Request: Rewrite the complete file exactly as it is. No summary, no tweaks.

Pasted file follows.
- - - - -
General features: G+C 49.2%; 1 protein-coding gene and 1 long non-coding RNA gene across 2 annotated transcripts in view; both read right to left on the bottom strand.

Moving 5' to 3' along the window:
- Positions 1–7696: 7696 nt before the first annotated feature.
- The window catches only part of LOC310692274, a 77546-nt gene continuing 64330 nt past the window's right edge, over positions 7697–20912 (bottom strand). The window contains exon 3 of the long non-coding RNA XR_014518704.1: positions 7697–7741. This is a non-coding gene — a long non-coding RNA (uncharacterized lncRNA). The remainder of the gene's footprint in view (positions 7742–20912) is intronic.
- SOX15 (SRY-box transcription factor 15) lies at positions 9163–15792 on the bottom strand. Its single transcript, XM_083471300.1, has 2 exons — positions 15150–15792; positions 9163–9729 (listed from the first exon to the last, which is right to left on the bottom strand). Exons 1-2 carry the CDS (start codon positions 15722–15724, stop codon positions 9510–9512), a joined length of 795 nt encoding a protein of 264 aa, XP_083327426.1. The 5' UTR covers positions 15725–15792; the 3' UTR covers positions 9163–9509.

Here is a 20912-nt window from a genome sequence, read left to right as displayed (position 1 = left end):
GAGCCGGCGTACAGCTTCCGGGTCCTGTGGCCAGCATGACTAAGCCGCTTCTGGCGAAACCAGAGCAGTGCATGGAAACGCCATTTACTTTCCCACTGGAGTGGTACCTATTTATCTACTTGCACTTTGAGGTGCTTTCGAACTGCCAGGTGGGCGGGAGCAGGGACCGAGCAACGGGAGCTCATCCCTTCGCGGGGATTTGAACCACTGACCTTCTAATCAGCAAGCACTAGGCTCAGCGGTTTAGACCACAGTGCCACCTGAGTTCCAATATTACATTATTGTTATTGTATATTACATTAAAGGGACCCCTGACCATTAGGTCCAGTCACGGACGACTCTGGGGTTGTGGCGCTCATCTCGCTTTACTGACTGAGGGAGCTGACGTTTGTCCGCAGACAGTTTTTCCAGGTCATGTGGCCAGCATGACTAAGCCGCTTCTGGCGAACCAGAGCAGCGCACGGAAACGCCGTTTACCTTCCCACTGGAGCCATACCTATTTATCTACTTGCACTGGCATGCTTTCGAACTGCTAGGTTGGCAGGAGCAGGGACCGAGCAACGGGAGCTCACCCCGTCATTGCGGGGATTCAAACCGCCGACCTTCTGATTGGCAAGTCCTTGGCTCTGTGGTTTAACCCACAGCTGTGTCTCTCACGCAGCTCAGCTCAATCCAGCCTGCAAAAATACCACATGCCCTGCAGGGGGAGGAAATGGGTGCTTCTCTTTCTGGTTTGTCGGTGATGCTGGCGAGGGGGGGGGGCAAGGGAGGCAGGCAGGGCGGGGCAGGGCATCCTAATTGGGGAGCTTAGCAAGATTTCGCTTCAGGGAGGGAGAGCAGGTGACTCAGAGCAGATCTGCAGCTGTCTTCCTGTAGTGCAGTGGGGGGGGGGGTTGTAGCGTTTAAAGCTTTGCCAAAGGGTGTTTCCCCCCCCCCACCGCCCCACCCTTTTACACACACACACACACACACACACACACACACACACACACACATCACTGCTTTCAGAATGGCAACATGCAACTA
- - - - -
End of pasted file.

General features: G+C 49.2%; 1 protein-coding gene and 1 long non-coding RNA gene across 2 annotated transcripts in view; both read right to left on the bottom strand.

Moving 5' to 3' along the window:
- Positions 1–7696: 7696 nt before the first annotated feature.
- The window catches only part of LOC310692274, a 77546-nt gene continuing 64330 nt past the window's right edge, over positions 7697–20912 (bottom strand). The window contains exon 3 of the long non-coding RNA XR_014518704.1: positions 7697–7741. This is a non-coding gene — a long non-coding RNA (uncharacterized lncRNA). The remainder of the gene's footprint in view (positions 7742–20912) is intronic.
- SOX15 (SRY-box transcription factor 15) lies at positions 9163–15792 on the bottom strand. Its single transcript, XM_083471300.1, has 2 exons — positions 15150–15792; positions 9163–9729 (listed from the first exon to the last, which is right to left on the bottom strand). Exons 1-2 carry the CDS (start codon positions 15722–15724, stop codon positions 9510–9512), a joined length of 795 nt encoding a protein of 264 aa, XP_083327426.1. The 5' UTR covers positions 15725–15792; the 3' UTR covers positions 9163–9509.

Here is a 20912-nt window from a genome sequence, read left to right as displayed (position 1 = left end):
GAGCCGGCGTACAGCTTCCGGGTCCTGTGGCCAGCATGACTAAGCCGCTTCTGGCGAAACCAGAGCAGTGCATGGAAACGCCATTTACTTTCCCACTGGAGTGGTACCTATTTATCTACTTGCACTTTGAGGTGCTTTCGAACTGCCAGGTGGGCGGGAGCAGGGACCGAGCAACGGGAGCTCATCCCTTCGCGGGGATTTGAACCACTGACCTTCTAATCAGCAAGCACTAGGCTCAGCGGTTTAGACCACAGTGCCACCTGAGTTCCAATATTACATTATTGTTATTGTATATTACATTAAAGGGACCCCTGACCATTAGGTCCAGTCACGGACGACTCTGGGGTTGTGGCGCTCATCTCGCTTTACTGACTGAGGGAGCTGACGTTTGTCCGCAGACAGTTTTTCCAGGTCATGTGGCCAGCATGACTAAGCCGCTTCTGGCGAACCAGAGCAGCGCACGGAAACGCCGTTTACCTTCCCACTGGAGCCATACCTATTTATCTACTTGCACTGGCATGCTTTCGAACTGCTAGGTTGGCAGGAGCAGGGACCGAGCAACGGGAGCTCACCCCGTCATTGCGGGGATTCAAACCGCCGACCTTCTGATTGGCAAGTCCTTGGCTCTGTGGTTTAACCCACAGCTGTGTCTCTCACGCAGCTCAGCTCAATCCAGCCTGCAAAAATACCACATGCCCTGCAGGGGGAGGAAATGGGTGCTTCTCTTTCTGGTTTGTCGGTGATGCTGGCGAGGGGGGGGGGCAAGGGAGGCAGGCAGGGCGGGGCAGGGCATCCTAATTGGGGAGCTTAGCAAGATTTCGCTTCAGGGAGGGAGAGCAGGTGACTCAGAGCAGATCTGCAGCTGTCTTCCTGTAGTGCAGTGGGGGGGGGGGTTGTAGCGTTTAAAGCTTTGCCAAAGGGTGTTTCCCCCCCCCCACCGCCCCACCCTTTTACACACACACACACACACACACACACACACACACACACACACATCACTGCTTTCAGAATGGCAACATGCAACTA